Monday, October 08, 2007

Jesus: Mystic, Maverick, Revolutionary, Messiah.

Drug abuse, gang violence, single parent homes, mis-education, lack of opportunity an over zealous justice system, an apathetic political system, poor health care homelessness, frustration, grief, hostility, despair, nihilism and lostness. The challenges that affect many black people in America are legion. For some the answer is simple: we need a black messiah. Now in the ordinary course of theological discussion most black evangelicals wouldn’t use that term. But there are other ways to suggest that what black people need is a revolutionary black messiah. We can say for example that African-Americans need a black theology to address the issues that affect us. We can believe (I think erroneously) that since theology is always simply a product of one’s own cultural, social and political situation that the prime directive for black theologions and pastors is to craft a theology that addresses what in our estimation are the most pressing needs of black people.

The question I wish to pose is this: Will a black theology (whether liberal or conservative, Arminian or Reformed) be the catalyst for the resurrection of blackness?

There are many reasons I believe the answer to this question is no. For one, can the church genuinely proclaim a universal salvation if our understanding of God is limited by our own time, culture, social and political situation? (that’s the natural conclusion to the position that theology is merely a reflection of one’s circumstances and situation) Wouldn’t that mean that we’d have to define and redefine what salvation is to suit each culture and each people group? Also if the church cannot agree on some universal truths regarding Scripture, God, mankind, sin, salvation, Jesus Christ, the Holy Spirit etc. then we cannot carry out our mandate to make disciples of all ethnic groups. I mean what’s the use of baptizing people into one church if the church in the Ukraine is qualitatively different from the church in Ghana which is qualitatively different from the in Bolivia?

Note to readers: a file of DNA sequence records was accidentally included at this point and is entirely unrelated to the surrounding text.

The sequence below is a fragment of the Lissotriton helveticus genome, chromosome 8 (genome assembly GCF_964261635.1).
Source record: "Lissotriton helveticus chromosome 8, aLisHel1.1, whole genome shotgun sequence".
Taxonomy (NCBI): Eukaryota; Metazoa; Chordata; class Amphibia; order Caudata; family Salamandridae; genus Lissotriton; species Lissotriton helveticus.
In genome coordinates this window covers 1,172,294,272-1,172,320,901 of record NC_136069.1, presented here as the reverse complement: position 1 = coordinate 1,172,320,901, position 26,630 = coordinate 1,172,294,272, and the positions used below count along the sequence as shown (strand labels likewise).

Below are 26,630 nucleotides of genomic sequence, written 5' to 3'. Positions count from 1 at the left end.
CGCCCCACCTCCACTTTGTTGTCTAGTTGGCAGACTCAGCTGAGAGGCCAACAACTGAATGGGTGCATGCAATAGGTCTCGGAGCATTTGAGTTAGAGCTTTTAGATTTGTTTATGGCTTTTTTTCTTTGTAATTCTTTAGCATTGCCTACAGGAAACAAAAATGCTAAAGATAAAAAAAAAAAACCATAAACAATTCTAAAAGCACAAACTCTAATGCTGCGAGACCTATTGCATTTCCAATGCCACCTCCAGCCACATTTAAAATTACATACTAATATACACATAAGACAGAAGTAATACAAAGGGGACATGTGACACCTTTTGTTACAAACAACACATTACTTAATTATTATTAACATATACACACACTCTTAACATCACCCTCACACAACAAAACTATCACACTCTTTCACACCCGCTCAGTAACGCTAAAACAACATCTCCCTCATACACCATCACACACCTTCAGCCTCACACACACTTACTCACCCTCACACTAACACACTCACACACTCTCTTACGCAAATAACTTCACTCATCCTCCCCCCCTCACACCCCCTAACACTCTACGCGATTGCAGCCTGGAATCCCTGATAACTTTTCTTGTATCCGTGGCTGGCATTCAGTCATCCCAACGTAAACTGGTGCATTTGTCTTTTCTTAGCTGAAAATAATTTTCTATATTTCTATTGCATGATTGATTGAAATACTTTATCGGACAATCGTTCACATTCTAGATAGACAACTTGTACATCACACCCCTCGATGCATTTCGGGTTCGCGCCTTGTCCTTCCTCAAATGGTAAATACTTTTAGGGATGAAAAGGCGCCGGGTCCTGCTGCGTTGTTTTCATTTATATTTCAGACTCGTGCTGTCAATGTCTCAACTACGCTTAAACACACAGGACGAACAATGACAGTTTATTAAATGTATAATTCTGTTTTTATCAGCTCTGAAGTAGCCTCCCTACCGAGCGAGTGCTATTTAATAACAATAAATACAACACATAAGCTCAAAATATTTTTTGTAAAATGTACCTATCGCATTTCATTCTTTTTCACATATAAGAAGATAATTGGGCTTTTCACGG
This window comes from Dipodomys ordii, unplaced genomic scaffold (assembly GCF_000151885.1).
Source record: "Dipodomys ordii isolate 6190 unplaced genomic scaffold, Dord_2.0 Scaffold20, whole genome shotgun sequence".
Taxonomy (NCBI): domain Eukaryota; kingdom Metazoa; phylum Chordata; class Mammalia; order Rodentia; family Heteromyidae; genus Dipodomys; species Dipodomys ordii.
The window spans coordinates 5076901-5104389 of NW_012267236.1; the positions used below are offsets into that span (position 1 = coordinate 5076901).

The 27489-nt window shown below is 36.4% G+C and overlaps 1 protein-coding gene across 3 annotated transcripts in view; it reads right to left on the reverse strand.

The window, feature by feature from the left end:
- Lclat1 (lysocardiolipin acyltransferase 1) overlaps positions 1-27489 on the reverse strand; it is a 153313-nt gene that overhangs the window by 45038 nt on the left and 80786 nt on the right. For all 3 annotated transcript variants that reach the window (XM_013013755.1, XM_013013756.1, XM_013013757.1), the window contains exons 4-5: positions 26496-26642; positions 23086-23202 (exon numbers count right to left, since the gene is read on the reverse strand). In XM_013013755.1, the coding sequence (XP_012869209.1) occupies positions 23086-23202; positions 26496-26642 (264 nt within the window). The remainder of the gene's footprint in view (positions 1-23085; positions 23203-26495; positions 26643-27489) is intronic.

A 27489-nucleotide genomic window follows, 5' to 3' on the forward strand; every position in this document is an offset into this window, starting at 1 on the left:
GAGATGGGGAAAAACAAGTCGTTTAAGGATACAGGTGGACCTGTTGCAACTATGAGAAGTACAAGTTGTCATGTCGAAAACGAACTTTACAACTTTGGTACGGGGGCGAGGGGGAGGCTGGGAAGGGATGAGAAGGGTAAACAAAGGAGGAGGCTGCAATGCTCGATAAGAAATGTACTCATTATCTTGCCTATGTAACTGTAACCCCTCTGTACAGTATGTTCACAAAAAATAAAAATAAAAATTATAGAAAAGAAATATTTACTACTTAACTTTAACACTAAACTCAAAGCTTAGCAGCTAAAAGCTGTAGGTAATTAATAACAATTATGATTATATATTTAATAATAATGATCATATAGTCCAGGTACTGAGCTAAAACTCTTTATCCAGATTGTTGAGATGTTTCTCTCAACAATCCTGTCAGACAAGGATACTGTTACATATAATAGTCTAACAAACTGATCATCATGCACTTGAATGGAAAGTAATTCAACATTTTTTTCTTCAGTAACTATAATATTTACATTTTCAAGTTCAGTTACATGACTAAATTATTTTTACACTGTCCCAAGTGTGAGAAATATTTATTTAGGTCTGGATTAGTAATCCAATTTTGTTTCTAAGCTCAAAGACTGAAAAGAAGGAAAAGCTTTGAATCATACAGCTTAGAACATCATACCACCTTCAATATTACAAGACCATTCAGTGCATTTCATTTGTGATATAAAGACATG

But let’s examine the man/mystic/maverick/revolutionary/messiah Himself. For starters what was the Jewish social, cultural and political situation during the time that Jesus ministered? What were the issues that most affected the Jewish people He taught? What might they have said was their most pressing felt needs? What did they want to hear from their theologions and pastors? I have a guess that of all the things they wanted or expected to hear from this new Galilean mystic/maverick/revolutionary/messiah the message they got on the Sermon of the Mount wasn’t one of them.
Jesus begins by defining what true spiritual and thus by extension psychological, emotional and social well being is. The funny thing is according to Jesus the blessed ones aren’t blessed just because they’re Jewish, or oppressed. Even more startling is that they’re blessedness isn’t contingent on the Romans leaving their country and allowing them to control their own land. Am I arguing that oppressed people should remain oppressed? Come on folks of course not.

I do want to highlight the truth that Jesus didn’t deliver His people their expected dose of ghettoized theology. This is the kind of theology that plays on the felt needs of a particular people and can deceive them into believing that their real issues, problems and challenges are due to racism, classism, sexism or any other kind of ism. Instead of dealing with the sin that is within it moves the focus to those sinners who are without. It was a ghettoized theology that infected many American churches as they railed against the evils of communism even while giving moral backing to segregation and racism.

And if we give into a ghettoized ‘black’ theology then we’ll only have ourselves to blame when ten to twenty years from now we wring our hands while still mourning the death of blackness.

To Him Who Loves Us…
Pastor Lance

1 comment:

Lionel Woods said...

My sentiments exactly, I think we can swing to far in the "black" direction.